TAYLOR - If you're a cancer patient, who is unable to drive to your cancer treatment, the American Cancer Society has a volunteer program for you.
The "Road to Recovery" program offers patients transportation to their treatments.
When cancer patients need a ride to their appointments, who do they call? The American Cancer Society's "Road to Recovery" volunteer program answers that very question. Those who volunteer offer cancer patients free transportation to and from their treatments. Jim Jackiewicz of Wilkes-Barre is one of those volunteers. He himself is a cancer survivor.
Why does Jackiewicz volunteer?
"Well, an opportunity to give back," Jackiewicz said. "I'm a cancer survivor and a grateful one because here I am. I read the obituaries every day and I'm not there, so I feel good," he continued with a laugh.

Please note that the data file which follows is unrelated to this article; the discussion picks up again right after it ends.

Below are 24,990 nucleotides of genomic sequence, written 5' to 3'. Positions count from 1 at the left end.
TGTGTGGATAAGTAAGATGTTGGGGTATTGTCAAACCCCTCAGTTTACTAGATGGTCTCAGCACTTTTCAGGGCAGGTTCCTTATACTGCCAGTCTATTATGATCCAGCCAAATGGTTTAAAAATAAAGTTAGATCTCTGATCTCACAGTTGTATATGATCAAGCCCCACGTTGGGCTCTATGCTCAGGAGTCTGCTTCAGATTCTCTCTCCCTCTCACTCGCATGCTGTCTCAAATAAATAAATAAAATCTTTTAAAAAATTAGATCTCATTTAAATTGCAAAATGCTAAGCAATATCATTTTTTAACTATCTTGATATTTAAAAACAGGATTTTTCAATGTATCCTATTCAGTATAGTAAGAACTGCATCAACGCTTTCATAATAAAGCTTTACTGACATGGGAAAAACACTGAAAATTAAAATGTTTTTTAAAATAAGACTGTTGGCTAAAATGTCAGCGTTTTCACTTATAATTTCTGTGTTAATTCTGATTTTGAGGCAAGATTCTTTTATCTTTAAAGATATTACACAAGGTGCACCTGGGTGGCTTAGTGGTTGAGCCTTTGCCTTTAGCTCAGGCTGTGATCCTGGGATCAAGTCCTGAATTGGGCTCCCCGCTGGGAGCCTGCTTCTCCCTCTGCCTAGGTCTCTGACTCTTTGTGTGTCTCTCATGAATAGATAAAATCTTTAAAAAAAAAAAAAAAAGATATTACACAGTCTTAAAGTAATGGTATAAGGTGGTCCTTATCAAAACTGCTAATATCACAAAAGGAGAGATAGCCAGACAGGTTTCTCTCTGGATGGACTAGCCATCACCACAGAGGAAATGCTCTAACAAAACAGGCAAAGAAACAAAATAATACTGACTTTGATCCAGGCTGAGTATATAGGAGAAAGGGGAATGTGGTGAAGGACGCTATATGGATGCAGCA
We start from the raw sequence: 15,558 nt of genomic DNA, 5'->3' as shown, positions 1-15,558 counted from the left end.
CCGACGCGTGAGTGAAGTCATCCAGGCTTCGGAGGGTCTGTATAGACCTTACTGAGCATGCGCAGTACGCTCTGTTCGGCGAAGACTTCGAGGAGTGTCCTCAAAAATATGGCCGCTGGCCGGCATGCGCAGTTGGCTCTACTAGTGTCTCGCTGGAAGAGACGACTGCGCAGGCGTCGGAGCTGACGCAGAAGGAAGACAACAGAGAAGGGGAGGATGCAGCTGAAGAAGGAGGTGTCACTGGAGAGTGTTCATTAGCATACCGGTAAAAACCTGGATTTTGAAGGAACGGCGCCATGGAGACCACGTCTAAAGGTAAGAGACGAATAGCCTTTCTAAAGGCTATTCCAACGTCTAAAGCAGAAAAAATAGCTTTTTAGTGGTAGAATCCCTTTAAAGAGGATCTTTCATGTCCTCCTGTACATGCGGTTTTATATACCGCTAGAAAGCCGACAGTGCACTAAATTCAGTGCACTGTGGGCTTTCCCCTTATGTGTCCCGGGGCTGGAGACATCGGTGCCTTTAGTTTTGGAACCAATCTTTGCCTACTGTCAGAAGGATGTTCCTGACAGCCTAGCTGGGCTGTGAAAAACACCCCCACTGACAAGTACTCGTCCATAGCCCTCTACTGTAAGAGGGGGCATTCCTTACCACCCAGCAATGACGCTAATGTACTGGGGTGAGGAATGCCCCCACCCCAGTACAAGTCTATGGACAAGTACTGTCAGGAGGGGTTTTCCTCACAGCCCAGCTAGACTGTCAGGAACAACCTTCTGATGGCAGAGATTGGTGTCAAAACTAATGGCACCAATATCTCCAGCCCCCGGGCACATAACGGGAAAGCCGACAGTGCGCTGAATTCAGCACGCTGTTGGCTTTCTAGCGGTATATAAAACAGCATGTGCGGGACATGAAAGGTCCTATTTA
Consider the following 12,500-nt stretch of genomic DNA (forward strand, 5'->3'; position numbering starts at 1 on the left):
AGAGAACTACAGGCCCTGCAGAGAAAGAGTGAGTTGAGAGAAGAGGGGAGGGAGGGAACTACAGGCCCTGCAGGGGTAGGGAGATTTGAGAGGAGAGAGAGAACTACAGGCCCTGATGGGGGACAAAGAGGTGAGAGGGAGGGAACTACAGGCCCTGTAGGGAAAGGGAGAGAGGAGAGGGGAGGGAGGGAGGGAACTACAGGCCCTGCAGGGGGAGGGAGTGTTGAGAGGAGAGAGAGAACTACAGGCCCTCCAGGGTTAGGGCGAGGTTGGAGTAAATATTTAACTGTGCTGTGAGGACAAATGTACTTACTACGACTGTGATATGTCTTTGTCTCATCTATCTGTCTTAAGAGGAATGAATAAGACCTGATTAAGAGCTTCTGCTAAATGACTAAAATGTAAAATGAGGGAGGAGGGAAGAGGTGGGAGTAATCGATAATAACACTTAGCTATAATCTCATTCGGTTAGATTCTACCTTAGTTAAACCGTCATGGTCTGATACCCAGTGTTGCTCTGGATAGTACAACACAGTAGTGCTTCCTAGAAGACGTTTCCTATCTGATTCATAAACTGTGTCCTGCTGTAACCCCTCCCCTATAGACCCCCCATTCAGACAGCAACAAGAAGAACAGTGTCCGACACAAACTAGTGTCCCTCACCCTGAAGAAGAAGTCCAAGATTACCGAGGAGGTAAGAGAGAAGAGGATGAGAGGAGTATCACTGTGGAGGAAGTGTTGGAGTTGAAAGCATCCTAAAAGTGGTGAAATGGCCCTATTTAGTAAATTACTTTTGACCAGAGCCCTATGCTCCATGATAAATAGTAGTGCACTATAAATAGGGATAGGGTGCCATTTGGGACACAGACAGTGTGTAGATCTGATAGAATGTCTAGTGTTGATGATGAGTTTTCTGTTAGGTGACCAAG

Jeanne Hoffman started volunteering with this program since its inception in the 1980's when she saw a simple advertisement.
"I'm retired now," Hoffman said. "I should give back. I should do something. I'm pleased to be able to help these people and they're all great. What they're going through is amazing.
While volunteering, Jackiewicz and Hoffman have developed close bonds with patients.
"I've become a source of support for a number of them," Jackiewicz said. "I like that. That's important."
"They're amazingly interesting people," Hoffman said. "Each one of them is like a little book. They've all had their own stories."
The American Cancer Society says that it's looking for more drivers and volunteers to help with the Road to Recovery program.
"To the patients, they really appreciate the rides because some of them, that's the only way they can get to treatment and if they can't get their treatment, they can't get well," Jennifer Washney of the American Cancer Society said.
Head here to learn more about Road to Recovery.
To learn more about becoming a volunteer for Road to Recovery, click here.